Think About History
The Scandinavia Public Library has the book My History Is America's History: 15 Things You Can Do To Save America's Stories. Listed here is a brief description of a few of the chapters that you might enjoy pursuing. Take a break from watching television and record some of your history for future generations to enjoy.
Start keeping a journal
Keep it fun. Write a little bit every day if you can
If one of your parents had written a journal, wouldn't you want o read it? Do your children and grandchildren a favor, keep a journal yourself. Write your own personal history, what tyou think and feel. But be sure to write a few lines on what you see, read, and hear about--weddings jobs, Scandinavia Corn Roast, local news, politics, businesses, and...?

Why family recollections matter
Tape recordings preserve your relative's voices
Lots of people have a grandparent or a cousing who has been promising for years to write down his or her memories. Don't wait for them, and risk losing part of your family history. Interview your relatives, write down their answers, or better yet, record them on tape.

Playing detective with photographs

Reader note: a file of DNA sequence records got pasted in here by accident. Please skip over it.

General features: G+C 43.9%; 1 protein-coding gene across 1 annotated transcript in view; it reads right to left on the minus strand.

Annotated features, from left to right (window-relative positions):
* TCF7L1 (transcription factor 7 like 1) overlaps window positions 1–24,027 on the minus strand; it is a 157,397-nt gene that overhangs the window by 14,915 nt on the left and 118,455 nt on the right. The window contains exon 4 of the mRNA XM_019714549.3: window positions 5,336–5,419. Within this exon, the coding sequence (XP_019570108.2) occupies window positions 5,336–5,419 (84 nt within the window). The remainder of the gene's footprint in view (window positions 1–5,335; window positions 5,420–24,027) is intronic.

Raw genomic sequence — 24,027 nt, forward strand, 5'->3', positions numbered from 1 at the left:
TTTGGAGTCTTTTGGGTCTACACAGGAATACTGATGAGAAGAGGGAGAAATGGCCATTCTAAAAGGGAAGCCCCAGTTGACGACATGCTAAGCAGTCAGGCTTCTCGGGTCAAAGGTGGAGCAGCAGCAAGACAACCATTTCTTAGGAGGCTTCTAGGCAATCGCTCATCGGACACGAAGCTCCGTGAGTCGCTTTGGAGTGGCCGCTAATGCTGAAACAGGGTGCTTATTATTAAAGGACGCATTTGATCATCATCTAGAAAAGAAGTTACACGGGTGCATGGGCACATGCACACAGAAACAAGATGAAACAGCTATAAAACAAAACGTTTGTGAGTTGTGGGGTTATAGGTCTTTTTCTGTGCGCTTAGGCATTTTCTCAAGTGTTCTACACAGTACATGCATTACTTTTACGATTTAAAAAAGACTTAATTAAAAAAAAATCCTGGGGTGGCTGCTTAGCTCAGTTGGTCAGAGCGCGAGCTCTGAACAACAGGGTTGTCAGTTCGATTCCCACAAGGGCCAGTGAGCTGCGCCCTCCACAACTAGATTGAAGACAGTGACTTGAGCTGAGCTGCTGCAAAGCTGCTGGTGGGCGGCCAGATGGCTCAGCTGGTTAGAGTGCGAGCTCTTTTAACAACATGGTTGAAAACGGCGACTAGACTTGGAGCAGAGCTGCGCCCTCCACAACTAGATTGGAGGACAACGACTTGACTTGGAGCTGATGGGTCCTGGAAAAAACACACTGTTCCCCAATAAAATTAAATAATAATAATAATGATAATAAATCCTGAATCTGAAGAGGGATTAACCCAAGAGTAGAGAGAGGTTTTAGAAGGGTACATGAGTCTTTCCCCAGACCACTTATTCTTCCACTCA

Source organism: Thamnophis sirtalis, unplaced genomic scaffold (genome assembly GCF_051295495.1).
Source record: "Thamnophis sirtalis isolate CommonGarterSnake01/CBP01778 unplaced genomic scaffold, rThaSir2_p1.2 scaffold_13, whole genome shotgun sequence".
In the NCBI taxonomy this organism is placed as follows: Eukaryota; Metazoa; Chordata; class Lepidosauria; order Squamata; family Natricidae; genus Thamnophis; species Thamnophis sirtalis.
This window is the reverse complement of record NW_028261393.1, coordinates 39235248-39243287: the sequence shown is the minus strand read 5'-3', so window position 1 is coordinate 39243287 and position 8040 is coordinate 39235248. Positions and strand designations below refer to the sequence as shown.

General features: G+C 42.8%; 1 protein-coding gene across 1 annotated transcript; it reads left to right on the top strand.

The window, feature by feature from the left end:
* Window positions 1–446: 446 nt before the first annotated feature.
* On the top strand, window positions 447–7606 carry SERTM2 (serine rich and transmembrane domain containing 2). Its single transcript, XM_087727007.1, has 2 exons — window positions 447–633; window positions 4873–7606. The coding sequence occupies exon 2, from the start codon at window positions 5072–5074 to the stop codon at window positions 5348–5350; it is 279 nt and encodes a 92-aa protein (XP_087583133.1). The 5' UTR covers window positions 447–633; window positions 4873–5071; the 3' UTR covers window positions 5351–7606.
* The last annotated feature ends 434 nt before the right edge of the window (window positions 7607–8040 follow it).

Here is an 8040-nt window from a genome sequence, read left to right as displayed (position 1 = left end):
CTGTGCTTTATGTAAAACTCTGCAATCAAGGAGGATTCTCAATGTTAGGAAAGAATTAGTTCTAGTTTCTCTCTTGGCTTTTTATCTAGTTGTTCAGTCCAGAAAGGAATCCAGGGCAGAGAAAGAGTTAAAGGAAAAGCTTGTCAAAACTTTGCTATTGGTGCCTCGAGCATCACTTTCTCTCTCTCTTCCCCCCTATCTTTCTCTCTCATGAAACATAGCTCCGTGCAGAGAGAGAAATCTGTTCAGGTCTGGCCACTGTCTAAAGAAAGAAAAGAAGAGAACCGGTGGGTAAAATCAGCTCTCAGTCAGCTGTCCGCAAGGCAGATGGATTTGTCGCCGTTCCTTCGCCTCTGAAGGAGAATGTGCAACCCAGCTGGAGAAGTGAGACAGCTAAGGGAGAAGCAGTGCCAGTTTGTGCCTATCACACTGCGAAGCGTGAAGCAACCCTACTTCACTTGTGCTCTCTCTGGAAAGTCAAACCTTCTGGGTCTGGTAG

Who, What, Where, When, and Why?
Talk to your relatives who appear in family photographs and ask them the five questions above. Some photographs will leave you with guesses, hunches, and new mysteries rather than answers. Write this information down.

Discovering clues in family papers
A little detective work will reveal how paper treasures are family history.
Old paper items--ticket stubs, newspaper clippings, diplomas, invitations--all hold part of your family's story. This is the stuff old family letters and diaries are made of.

Climbing the family tree
Research your ancestors--try a little genealogy.
The job involves collecting gacts and anecdotes about your relatives. Birth certificates, marriage records, census records, and other legal documents can give you official information.

Dig those old photographs out of their hiding places
FOSH needs to borrow photos of the Village and Town of Scandinavia for their archives.
If you have photos of street scenes, businesses, businessmen, the Corn Roast, Free Fair, farm scenes from any era, please share them with FOSH. Photos will be scanned and returned to you unharmed. Contact Doug Watson at or call him at: (715) 467-2729.

Thanks to Sue Vater-Olsen for providing this information.